The Winds of Change

From an article in the Sun Herald in Australia… seems that at least one school is biting the bullet and going for a radical rethink of school…

E-volution of education

A 24-HOUR school with no traditional classrooms and where students
use mobile phones and laptops to learn is being built in Sydney.

Designers of the Catholic school for 1700 pupils say it will keep
students interested ‘and reduce truancy and behavioural problems.

Pupils from kindergarten to year 12 can attend the school- being
built at Stanhope Gardens, in Sydney’s north-west between 6am and

They can have access to their work and lesson material at anytime on
the Internet and staff will provide online tutorials from 8pm to l0pm

The traditional classroom concept will disappear, replaced
by “learning spaces”, the school will be referred to as a “learning
community” and teachers will be known as “learning advisers” said
Greg Whitby, executive director of schools in the Parramatta diocese.

“The walls of a classroom become redundant because students are able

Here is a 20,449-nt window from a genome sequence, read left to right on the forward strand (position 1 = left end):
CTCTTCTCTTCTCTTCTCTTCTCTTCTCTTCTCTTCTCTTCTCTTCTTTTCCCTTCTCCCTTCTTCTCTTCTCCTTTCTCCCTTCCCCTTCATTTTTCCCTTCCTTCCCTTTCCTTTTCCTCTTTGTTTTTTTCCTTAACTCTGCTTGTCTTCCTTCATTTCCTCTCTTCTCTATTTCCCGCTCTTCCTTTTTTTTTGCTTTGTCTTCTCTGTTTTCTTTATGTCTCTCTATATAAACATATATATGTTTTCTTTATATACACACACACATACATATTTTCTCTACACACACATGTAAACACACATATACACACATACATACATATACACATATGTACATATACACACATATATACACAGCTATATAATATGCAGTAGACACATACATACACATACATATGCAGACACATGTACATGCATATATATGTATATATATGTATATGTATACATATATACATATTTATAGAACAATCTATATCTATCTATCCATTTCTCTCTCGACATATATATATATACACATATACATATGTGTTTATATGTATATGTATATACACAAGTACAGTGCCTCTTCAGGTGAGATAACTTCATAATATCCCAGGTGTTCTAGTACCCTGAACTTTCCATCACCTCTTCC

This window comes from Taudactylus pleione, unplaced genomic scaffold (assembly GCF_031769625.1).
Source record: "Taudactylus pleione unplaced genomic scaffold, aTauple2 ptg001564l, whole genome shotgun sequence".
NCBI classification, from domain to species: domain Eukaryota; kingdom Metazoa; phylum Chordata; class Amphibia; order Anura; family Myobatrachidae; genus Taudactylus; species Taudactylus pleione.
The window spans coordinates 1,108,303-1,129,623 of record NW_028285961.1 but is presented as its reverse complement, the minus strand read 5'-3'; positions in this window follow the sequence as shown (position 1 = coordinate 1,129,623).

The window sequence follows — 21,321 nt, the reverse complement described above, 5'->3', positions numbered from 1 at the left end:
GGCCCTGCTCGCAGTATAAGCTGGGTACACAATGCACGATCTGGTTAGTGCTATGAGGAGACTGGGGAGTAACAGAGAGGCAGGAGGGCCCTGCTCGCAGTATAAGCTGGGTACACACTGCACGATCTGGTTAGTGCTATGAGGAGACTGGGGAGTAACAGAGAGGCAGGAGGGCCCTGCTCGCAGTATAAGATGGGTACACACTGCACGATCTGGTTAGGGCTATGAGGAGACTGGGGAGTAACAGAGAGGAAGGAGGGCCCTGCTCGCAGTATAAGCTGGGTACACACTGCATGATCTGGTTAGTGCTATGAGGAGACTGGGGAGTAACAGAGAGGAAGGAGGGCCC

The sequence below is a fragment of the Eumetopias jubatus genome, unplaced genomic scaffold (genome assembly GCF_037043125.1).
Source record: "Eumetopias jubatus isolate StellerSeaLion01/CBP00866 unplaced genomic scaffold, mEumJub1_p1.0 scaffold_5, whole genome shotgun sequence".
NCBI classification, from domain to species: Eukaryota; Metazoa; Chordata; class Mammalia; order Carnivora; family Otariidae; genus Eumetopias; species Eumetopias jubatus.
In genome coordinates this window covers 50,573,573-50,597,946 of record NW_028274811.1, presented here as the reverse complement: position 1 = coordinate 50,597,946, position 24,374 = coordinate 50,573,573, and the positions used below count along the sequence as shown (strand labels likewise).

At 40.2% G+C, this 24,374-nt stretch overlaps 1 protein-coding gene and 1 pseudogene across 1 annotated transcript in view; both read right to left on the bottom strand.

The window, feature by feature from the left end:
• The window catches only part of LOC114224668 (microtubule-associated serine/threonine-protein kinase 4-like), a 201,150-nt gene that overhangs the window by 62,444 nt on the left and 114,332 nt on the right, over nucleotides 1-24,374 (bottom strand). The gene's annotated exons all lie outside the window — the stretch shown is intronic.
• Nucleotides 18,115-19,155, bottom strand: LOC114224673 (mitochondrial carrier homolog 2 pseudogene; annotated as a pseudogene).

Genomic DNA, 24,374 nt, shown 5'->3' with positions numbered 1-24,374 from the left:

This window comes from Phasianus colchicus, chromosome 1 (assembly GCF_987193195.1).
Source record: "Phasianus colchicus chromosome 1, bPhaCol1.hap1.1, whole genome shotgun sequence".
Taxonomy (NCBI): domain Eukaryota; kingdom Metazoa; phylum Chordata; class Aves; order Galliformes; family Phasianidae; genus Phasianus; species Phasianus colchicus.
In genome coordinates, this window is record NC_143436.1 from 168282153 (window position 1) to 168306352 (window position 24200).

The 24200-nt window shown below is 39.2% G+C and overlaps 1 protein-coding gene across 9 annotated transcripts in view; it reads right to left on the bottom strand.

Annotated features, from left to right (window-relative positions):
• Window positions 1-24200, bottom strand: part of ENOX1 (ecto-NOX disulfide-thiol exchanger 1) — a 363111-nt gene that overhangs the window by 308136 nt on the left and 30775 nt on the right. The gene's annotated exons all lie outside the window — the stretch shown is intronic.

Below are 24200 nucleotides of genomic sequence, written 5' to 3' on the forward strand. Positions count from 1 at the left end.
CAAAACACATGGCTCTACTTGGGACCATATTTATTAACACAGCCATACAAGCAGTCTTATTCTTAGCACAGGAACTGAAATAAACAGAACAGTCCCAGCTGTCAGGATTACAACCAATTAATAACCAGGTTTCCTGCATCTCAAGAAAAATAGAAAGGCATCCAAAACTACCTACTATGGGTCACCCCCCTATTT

to access real time, any-time learning.” he said.

THE SUN-HERALD October 8, 2006 p. 39

Read the full article.

Teachers, are you paying attention?

If you are a teacher in a school, this video should be required viewing.

It may just change your view of what you do, and if it doesn’t, you should get out of teaching now. If you can’t become part of the solution then you are almost certainly part of the problem.

Btw, this comes via mscofina’s blog, which is most definitely worth a look.

Burn the Boats

Found this lovely quote on the Borderland blog that really sums up what I see as a huge problem with school as it stands…

My classroom doesn’t work the way I want it to. In the Age of Accountability, I focus on process, and see product as a secondary concern. I’m an ill-fitting peg, uneasy about participating in what, for me, amounts to a charade – emulating archaic practices designed for kids from bygone eras.

Looking at the group I’m with now, thinking about them, and not the generic, bloodless beings called Students, statistical incarnations of demographically catalogued learners, I feel more strongly than ever that I owe each of them more than mere delivery of the curriculum, and concern for where they stand relative to a standard that I don’t endorse.

I have lost track of the number of times I’ve remarked that the dominant content-driven approach to the way we are told to teach is fundamentaly flawed, only to have other teachers respond with “but they have to learn that content or they won’t pass the test at the end”.

They fail to grasp that it’s the system that’s the problem. I reckon it’s about time for a good old fashioned rebellion…